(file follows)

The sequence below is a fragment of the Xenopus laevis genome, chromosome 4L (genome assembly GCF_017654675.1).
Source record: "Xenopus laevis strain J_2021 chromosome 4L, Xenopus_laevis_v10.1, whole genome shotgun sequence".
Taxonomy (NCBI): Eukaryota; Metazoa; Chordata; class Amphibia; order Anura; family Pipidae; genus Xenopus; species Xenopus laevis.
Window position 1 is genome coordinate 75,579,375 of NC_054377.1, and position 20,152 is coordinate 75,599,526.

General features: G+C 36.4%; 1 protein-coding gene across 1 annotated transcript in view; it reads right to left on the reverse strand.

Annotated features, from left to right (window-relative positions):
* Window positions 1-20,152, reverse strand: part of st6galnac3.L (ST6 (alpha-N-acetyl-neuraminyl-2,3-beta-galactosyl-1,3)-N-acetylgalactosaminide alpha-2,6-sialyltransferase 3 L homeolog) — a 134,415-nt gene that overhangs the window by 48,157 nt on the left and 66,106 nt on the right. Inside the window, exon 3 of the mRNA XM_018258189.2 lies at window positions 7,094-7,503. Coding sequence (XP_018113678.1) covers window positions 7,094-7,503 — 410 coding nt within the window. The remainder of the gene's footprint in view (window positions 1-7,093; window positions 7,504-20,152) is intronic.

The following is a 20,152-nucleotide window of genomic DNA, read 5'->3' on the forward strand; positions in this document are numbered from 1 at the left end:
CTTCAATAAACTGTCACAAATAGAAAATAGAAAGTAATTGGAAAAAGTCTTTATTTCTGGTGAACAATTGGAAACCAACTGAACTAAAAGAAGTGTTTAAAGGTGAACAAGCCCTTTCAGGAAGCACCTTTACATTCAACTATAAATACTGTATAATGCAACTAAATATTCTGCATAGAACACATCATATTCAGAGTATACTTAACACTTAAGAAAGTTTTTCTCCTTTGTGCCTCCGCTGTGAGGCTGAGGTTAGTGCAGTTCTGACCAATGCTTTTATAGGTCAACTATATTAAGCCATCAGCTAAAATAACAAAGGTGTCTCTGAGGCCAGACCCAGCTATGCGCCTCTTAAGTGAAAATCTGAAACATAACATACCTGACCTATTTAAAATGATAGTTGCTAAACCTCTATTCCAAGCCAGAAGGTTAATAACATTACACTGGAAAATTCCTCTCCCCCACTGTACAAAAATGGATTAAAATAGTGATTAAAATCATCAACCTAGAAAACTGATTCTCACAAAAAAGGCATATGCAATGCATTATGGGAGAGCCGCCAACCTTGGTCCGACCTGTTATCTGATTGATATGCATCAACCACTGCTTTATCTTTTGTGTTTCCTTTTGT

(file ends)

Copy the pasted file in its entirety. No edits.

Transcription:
The sequence below is a fragment of the Xenopus laevis genome, chromosome 4L (genome assembly GCF_017654675.1).
Source record: "Xenopus laevis strain J_2021 chromosome 4L, Xenopus_laevis_v10.1, whole genome shotgun sequence".
Taxonomy (NCBI): Eukaryota; Metazoa; Chordata; class Amphibia; order Anura; family Pipidae; genus Xenopus; species Xenopus laevis.
Window position 1 is genome coordinate 75,579,375 of NC_054377.1, and position 20,152 is coordinate 75,599,526.

General features: G+C 36.4%; 1 protein-coding gene across 1 annotated transcript in view; it reads right to left on the reverse strand.

Annotated features, from left to right (window-relative positions):
* Window positions 1-20,152, reverse strand: part of st6galnac3.L (ST6 (alpha-N-acetyl-neuraminyl-2,3-beta-galactosyl-1,3)-N-acetylgalactosaminide alpha-2,6-sialyltransferase 3 L homeolog) — a 134,415-nt gene that overhangs the window by 48,157 nt on the left and 66,106 nt on the right. Inside the window, exon 3 of the mRNA XM_018258189.2 lies at window positions 7,094-7,503. Coding sequence (XP_018113678.1) covers window positions 7,094-7,503 — 410 coding nt within the window. The remainder of the gene's footprint in view (window positions 1-7,093; window positions 7,504-20,152) is intronic.

The following is a 20,152-nucleotide window of genomic DNA, read 5'->3' on the forward strand; positions in this document are numbered from 1 at the left end:
CTTCAATAAACTGTCACAAATAGAAAATAGAAAGTAATTGGAAAAAGTCTTTATTTCTGGTGAACAATTGGAAACCAACTGAACTAAAAGAAGTGTTTAAAGGTGAACAAGCCCTTTCAGGAAGCACCTTTACATTCAACTATAAATACTGTATAATGCAACTAAATATTCTGCATAGAACACATCATATTCAGAGTATACTTAACACTTAAGAAAGTTTTTCTCCTTTGTGCCTCCGCTGTGAGGCTGAGGTTAGTGCAGTTCTGACCAATGCTTTTATAGGTCAACTATATTAAGCCATCAGCTAAAATAACAAAGGTGTCTCTGAGGCCAGACCCAGCTATGCGCCTCTTAAGTGAAAATCTGAAACATAACATACCTGACCTATTTAAAATGATAGTTGCTAAACCTCTATTCCAAGCCAGAAGGTTAATAACATTACACTGGAAAATTCCTCTCCCCCACTGTACAAAAATGGATTAAAATAGTGATTAAAATCATCAACCTAGAAAACTGATTCTCACAAAAAAGGCATATGCAATGCATTATGGGAGAGCCGCCAACCTTGGTCCGACCTGTTATCTGATTGATATGCATCAACCACTGCTTTATCTTTTGTGTTTCCTTTTGT